Art and Power. The connections between the two have come to preoccupy political historians and art historians alike in the last few years. ‘Culture and society’, the slogan of the 1960s, has been almost effaced – for better or worse, or for both – by ‘the politics of culture’. Political historians are coming to take paintings, poems and buildings more seriously as part of their evidence, while art historians are increasingly concerned with replacing the artifacts they study in their political settings.
The advantages of this ‘political turn’ are clearly illustrated in a new study by Professor Richard Krautheimer. His interest in the iconography of architecture goes back a long way – he published an article on the subject in 1942. His well-known studies of Early Christian and Byzantine architecture and his book on Medieval Rome impinge on politics at a number of points. However, his concern with the ‘political aims’ of building programmes and even with ‘art as a tool of politics’ is particularly clear in his latest book, which focuses on Rome in the middle of the 17th century, in the age of Bernini and Pope Alexander VII.
Written with a marvellous economy and clarity in a prose at once elegant and colloquial, sound in its scholarship, and penetrating in its judgments, stripped bare of superfluities and going straight to essentials, this book is a fine example of the late style of a major historian and of his capacity to relate great works of art to the social and political world surrounding them. The illustrations are well chosen, well reproduced, and there are more than a hundred of them. The book is a pleasure to handle and to read. My only regret is that it is not longer and that it does not develop its political analysis a little further.
‘How many divisions has the Pope?’ Stalin’s brutal question reveals more about himself than it does about the Papacy, and his successors probably know the answer better than he did. All the same, the question is a useful reminder of the anomalous position of the Popes and of the difficulties they have encountered over the centuries in combining the roles of temporal and spiritual leader, king and priest – ‘two powers in one body’, as an anonymous 17th-century writer once put it. As a temporal ruler Alexander VII controlled only a mini-state with about a million inhabitants, about a twentieth of the size of the France of Louis XIV. There was a Papal Army – commanded by Alexander’s brother, Mario Chigi – which was large enough to be a serious drain on the Papal revenues but too small to be taken seriously by the European powers. On the other hand, despite the losses incurred during the Reformation, the spiritual domains of the Popes remained vast. The Papacy was a power to be reckoned with, however difficult this power was (and is) to define. As a leader the Pope was charismatic and bureaucratic, dignified and efficient, local and universal rolled into one.
This is not – or not simply – a case of modern scholars failing to catch this particular butterfly in their net of categories. Contemporaries, such as the Venetian ambassadors to Rome, were also well aware of the problem of the Pope’s two bodies. The polarities and ambiguities of the role were also expressed in Papal rituals. Some of the rituals stressed the Pope’s majesty, or even his empire (for ‘the Pope is the true Emperor,’ as the Medieval saying went, while Julius II was often compared to Julius Caesar). Visitors, however high their status, kissed the Pope’s feet, ‘adoring’ him like a god. Carried in a litter, cheered by crowds, he was the image of an absolute monarch. He was described as a priest-king, a second Melchisedech, or even as ‘Our Lord’. Other rituals, however, introduced the theme of humility: the Pope as servant of the servants of God, walking barefoot in procession or washing the feet of ordinary people on Maundy Thursday.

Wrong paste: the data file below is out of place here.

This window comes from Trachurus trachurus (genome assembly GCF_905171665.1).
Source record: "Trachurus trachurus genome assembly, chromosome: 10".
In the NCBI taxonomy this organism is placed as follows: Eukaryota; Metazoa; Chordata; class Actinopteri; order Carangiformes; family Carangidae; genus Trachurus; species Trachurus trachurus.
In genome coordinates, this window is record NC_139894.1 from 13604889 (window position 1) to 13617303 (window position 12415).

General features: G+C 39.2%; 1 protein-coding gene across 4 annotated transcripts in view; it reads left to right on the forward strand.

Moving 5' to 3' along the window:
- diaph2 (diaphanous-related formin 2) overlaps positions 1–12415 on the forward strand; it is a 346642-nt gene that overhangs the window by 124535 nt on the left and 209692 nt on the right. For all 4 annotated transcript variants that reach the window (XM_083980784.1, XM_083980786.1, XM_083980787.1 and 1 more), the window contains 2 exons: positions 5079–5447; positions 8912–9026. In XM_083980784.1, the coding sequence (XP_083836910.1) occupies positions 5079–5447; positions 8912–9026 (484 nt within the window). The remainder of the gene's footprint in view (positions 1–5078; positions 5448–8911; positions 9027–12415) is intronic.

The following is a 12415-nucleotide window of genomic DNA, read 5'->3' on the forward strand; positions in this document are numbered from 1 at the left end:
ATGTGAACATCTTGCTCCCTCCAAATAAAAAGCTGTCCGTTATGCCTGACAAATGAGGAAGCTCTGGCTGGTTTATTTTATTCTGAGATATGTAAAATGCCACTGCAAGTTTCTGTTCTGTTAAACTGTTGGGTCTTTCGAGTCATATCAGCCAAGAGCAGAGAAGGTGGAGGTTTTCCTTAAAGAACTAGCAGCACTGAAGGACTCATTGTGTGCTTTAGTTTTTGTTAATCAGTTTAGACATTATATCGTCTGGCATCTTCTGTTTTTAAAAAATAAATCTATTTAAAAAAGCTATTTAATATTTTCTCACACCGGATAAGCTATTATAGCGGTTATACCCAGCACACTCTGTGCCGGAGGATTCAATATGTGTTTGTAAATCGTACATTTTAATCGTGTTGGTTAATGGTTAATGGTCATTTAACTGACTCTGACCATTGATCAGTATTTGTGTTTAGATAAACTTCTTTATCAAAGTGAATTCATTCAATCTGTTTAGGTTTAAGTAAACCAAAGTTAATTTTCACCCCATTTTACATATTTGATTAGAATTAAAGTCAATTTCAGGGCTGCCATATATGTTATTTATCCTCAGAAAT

Krautheimer has little to say about ritual itself, but he is very much concerned with its settings or stages. Indeed, a recurrent theme in his study is the idea of the theatre of power. As he remarks at the start, the word teatro was often used in 17th-century Italian to refer to grand architectural designs. The term could hardly have been more appropriate. Façades, squares and prospects were all ‘showpieces’ intended to surprise and impress the spectator; they turned the city into a theatre for performances such as processions or blessings; and – as the author remarks in the case of Piazza del Popolo – they were sometimes modelled on stage sets.
Alexander VII, who was elected Pope in 1655, came from a family of Sienese patricians and he was well aware of the need to make a good impression on the world, fare bella figura. In the days when he was Monsignor Fabio Chigi, his carriage of black velvet, decorated with silver, was of a splendid modesty which revealed its owner to be at once unworldly in outlook and high in status. As a cardinal, he was employed on diplomatic missions and represented the Pope at the Congress of Münster, where the Thirty Years’ War was finally negotiated to a close. He was a man of wide interests, scholarly, literary and artistic – Krautheimer’s judgment that he was ‘decidedly no intellectual’ may err on the side of severity. Like his ancestor Agostino Chigi, who had employed Raphael and Baldassare Peruzzi to decorate his villa, Alexander was a great patron of the arts. He does not seem to have cared very much for painting, but he loved architecture. He kept a wooden model of Rome in his bedroom, ‘as if’ (the Genoese envoy remarked with some asperity) ‘there were nothing more important to him than embellishing the city.’ His unpublished diary, which Krautheimer has studied with care, reveals his architectural obsession, and his impatience, in considerable detail. Alexander was, of course, fortunate enough to be Pope at a time when architects of the calibre of Bernini, Borromini and Pietro da Cortona were all working in Rome. Although he avoided Borromini as far as possible, he appreciated the work of the other two.